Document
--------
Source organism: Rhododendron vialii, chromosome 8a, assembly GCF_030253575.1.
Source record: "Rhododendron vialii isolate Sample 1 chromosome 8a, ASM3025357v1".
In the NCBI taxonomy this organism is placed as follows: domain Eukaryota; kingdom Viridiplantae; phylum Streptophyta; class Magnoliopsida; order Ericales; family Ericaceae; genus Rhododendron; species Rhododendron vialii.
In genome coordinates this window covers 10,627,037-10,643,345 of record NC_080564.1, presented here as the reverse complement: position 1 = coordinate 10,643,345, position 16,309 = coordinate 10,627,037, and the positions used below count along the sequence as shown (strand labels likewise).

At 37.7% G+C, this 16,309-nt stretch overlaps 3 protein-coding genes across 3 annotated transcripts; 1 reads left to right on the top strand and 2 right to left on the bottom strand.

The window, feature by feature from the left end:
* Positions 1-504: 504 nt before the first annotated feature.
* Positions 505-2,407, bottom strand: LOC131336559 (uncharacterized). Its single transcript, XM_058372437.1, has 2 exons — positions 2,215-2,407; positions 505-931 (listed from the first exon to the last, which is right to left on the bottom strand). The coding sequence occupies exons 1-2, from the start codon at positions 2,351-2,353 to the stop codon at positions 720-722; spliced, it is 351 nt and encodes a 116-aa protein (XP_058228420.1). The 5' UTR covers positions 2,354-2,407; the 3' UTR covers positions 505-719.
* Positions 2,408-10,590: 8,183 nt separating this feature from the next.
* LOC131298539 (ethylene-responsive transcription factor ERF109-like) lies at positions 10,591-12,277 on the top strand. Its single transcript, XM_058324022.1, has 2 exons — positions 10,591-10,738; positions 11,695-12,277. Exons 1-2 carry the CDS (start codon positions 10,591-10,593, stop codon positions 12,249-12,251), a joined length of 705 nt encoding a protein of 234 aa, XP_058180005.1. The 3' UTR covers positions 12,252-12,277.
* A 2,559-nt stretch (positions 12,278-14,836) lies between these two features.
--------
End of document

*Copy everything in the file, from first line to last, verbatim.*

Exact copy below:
Source organism: Rhododendron vialii, chromosome 8a, assembly GCF_030253575.1.
Source record: "Rhododendron vialii isolate Sample 1 chromosome 8a, ASM3025357v1".
In the NCBI taxonomy this organism is placed as follows: domain Eukaryota; kingdom Viridiplantae; phylum Streptophyta; class Magnoliopsida; order Ericales; family Ericaceae; genus Rhododendron; species Rhododendron vialii.
In genome coordinates this window covers 10,627,037-10,643,345 of record NC_080564.1, presented here as the reverse complement: position 1 = coordinate 10,643,345, position 16,309 = coordinate 10,627,037, and the positions used below count along the sequence as shown (strand labels likewise).

At 37.7% G+C, this 16,309-nt stretch overlaps 3 protein-coding genes across 3 annotated transcripts; 1 reads left to right on the top strand and 2 right to left on the bottom strand.

The window, feature by feature from the left end:
* Positions 1-504: 504 nt before the first annotated feature.
* Positions 505-2,407, bottom strand: LOC131336559 (uncharacterized). Its single transcript, XM_058372437.1, has 2 exons — positions 2,215-2,407; positions 505-931 (listed from the first exon to the last, which is right to left on the bottom strand). The coding sequence occupies exons 1-2, from the start codon at positions 2,351-2,353 to the stop codon at positions 720-722; spliced, it is 351 nt and encodes a 116-aa protein (XP_058228420.1). The 5' UTR covers positions 2,354-2,407; the 3' UTR covers positions 505-719.
* Positions 2,408-10,590: 8,183 nt separating this feature from the next.
* LOC131298539 (ethylene-responsive transcription factor ERF109-like) lies at positions 10,591-12,277 on the top strand. Its single transcript, XM_058324022.1, has 2 exons — positions 10,591-10,738; positions 11,695-12,277. Exons 1-2 carry the CDS (start codon positions 10,591-10,593, stop codon positions 12,249-12,251), a joined length of 705 nt encoding a protein of 234 aa, XP_058180005.1. The 3' UTR covers positions 12,252-12,277.
* A 2,559-nt stretch (positions 12,278-14,836) lies between these two features.